The Handshake

Cabbages and Kings

When Did Christian Reformed Ministers start shaking worshipers’ hands after services? There was a time this was not in our tradition.

Even today, in Europe, you don’t see the minister once the service is over. When on a visit to the Netherlands, I asked why not. A cousin, a comic, said it was because preachers were so ashamed of their sermons they didn’t dare show their faces afterward.

In my childhood days there was a Methodist church in our neighborhood. Its bulletin—in giant letters—screamed, “The Church with the Handshake.” I went there once with my friend Stanley and never got one. I figured I didn’t count.

Today, preaching here and there, I am generally asked to stand at the center exit after the service. There, remembering my experience as a boy, I make sure to greet the children as best I can.

Like everything else, handshaking after the service has its do’s and don’ts. I once told a seminarian to look people in the eye when shaking their hands. I picked up that rule years ago on vacation, while attending a certain church for a few weeks. The minister never saw me even though my hand was in his. He always looked to the next person. That rule should apply to parishioners as well. There are people who take my hand but never look at me. Perhaps I shouldn’t complain about that when I consider there are more pleasant sights to behold.

Handshakes should be firm, yet not too firm. Some men, especially big ones, are bone crushers. I remember a parishioner—now gone to glory—shorter than me but built like a Mack truck. The first time I shook his hand I couldn’t play piano for a week.

Then there was that leading citizen whose hand was all flab. I called it a “fish hand.” So I gave him one back. One day he stopped me and complained, asking why I always gave him a fish hand.

There are many kinds of hands. Small. Big. Soft. Hard. Strong. Weak. Old. Young. All doing the Lord’s work.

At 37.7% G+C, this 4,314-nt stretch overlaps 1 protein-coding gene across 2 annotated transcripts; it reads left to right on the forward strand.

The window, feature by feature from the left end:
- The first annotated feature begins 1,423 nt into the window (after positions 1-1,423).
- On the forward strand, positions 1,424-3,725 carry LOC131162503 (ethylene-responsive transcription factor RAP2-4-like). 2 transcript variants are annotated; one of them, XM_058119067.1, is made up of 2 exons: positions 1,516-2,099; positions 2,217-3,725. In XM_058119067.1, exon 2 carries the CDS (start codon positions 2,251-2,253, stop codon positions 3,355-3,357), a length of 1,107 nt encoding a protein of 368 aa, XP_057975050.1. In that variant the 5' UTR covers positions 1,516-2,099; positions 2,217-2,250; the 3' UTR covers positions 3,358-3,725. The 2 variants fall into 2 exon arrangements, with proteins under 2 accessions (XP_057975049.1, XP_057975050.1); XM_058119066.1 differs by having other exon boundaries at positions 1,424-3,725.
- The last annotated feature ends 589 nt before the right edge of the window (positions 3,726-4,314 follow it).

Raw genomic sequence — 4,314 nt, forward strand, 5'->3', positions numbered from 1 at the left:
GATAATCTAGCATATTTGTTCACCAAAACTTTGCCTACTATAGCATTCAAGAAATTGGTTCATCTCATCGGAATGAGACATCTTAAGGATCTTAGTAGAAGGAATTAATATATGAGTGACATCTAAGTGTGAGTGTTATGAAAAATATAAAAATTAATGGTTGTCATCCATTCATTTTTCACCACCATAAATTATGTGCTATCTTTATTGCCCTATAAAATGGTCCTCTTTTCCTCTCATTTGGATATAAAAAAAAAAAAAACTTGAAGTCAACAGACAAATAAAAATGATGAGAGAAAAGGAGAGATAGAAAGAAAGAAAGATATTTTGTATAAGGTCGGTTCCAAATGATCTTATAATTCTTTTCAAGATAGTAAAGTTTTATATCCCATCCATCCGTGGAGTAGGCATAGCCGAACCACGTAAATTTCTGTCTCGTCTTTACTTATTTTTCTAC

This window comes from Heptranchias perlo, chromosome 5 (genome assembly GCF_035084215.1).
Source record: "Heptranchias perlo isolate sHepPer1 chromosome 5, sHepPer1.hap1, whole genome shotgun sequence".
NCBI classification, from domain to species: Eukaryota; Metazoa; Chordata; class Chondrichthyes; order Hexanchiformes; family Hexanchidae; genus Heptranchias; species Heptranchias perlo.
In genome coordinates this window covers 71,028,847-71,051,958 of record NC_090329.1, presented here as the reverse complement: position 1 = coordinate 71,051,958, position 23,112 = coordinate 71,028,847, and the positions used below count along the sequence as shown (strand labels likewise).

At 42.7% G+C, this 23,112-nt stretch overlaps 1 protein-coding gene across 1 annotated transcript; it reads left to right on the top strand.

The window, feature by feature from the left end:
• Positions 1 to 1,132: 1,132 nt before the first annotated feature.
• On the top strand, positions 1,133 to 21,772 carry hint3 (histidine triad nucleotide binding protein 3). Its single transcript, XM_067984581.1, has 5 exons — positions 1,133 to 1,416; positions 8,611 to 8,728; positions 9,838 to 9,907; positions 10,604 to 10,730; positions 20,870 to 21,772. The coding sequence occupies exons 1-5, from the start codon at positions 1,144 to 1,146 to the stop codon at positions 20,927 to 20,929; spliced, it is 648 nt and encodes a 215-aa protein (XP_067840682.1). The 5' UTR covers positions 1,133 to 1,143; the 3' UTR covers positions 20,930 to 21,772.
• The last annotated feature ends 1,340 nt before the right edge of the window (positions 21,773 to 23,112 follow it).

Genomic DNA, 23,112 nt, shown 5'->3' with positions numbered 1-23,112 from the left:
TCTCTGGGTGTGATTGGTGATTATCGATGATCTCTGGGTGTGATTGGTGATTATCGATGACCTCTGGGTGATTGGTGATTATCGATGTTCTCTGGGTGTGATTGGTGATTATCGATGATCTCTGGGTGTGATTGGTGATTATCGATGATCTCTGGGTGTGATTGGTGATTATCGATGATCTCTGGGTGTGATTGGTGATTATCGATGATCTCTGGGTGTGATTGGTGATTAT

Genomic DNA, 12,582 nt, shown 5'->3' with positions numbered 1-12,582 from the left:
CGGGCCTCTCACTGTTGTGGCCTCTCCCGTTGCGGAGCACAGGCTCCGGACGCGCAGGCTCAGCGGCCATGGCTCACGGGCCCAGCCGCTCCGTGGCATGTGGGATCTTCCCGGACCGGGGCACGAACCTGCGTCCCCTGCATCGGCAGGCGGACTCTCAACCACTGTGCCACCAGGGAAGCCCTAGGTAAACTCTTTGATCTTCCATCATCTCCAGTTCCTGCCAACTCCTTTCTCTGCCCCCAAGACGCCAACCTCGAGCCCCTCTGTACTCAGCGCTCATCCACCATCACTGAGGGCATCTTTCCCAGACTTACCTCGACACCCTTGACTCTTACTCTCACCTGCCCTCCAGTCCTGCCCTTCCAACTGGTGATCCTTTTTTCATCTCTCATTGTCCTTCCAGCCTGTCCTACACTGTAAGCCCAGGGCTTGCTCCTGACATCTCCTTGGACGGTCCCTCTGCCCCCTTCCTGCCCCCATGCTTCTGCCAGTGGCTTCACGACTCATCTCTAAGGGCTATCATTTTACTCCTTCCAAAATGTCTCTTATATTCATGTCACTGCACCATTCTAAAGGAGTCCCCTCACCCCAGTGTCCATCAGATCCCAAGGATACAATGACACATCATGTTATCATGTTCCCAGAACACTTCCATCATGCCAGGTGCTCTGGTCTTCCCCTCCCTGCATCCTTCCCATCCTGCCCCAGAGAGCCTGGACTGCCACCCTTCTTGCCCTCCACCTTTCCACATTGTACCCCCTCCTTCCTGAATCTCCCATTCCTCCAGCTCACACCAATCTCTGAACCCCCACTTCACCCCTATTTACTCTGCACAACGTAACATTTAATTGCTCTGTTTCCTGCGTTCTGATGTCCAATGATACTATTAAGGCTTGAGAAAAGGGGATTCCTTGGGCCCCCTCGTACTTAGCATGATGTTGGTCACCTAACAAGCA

In Germany stands a handless statue of Jesus. The inscription beneath reads: “I have no hands but yours.” That would include the lady with the most unenthusiastic hand I ever shook, even after having preached a better-than-average Eppinga sermon. But one day she paused, looked me up and down, and said, “You’re improving.” With her right hand in mine she gave me a left-handed compliment.

Why right hands? Only last week a small worshiper reached up to me with his left hand. “Wrong hand,” said Mommy. But a left hand is better than none. I recall visiting a Christian Reformed church some years ago. We walked the length of the parking lot with kindred souls, found our seats, heard an excellent catechism sermon, exited, walked the length of the parking lot again with the spiritually fed, yet received nary a handshake or greeting from anyone. I hope that is a lone exception. Many of our churches now have greeters. Good idea!

This is a right-handed world—even in heaven, where Jesus is seated at God’s right hand. Years ago I read an article on the origin of the handshake. A declaration of peace. When right hands are engaged, there is no weaponry.

But hostilities do not always cease when opponents shake hands. A classis once assigned me to establish harmony between some warring elders. I got them all to shake hands. I offered a prayer of thanksgiving. Alas, an hour later they were at each other again.

Recently I offered my hand at a church door to a young teen and got a high-five instead. I returned it with gusto.

I know a minister who is a hugger. Not for me. Are customs changing? I’ll stick with handshaking even though Paul wrote in 2 Corinthians 13:12, “Greet one another with a holy kiss.”

About the Author

Rev. Jacob D. Eppinga was pastor emeritus of LaGrave Avenue Christian Reformed Church, in Grand Rapids, Mich. He went to be with his Lord March 1, 2008. This column concludes his popular “Cabbages and Kings” series, which he wrote for 40 consecutive years. Watch for It’s All Grace, a collection of his best and more recent columns to be published in book form this fall by Faith Alive Christian Resources.
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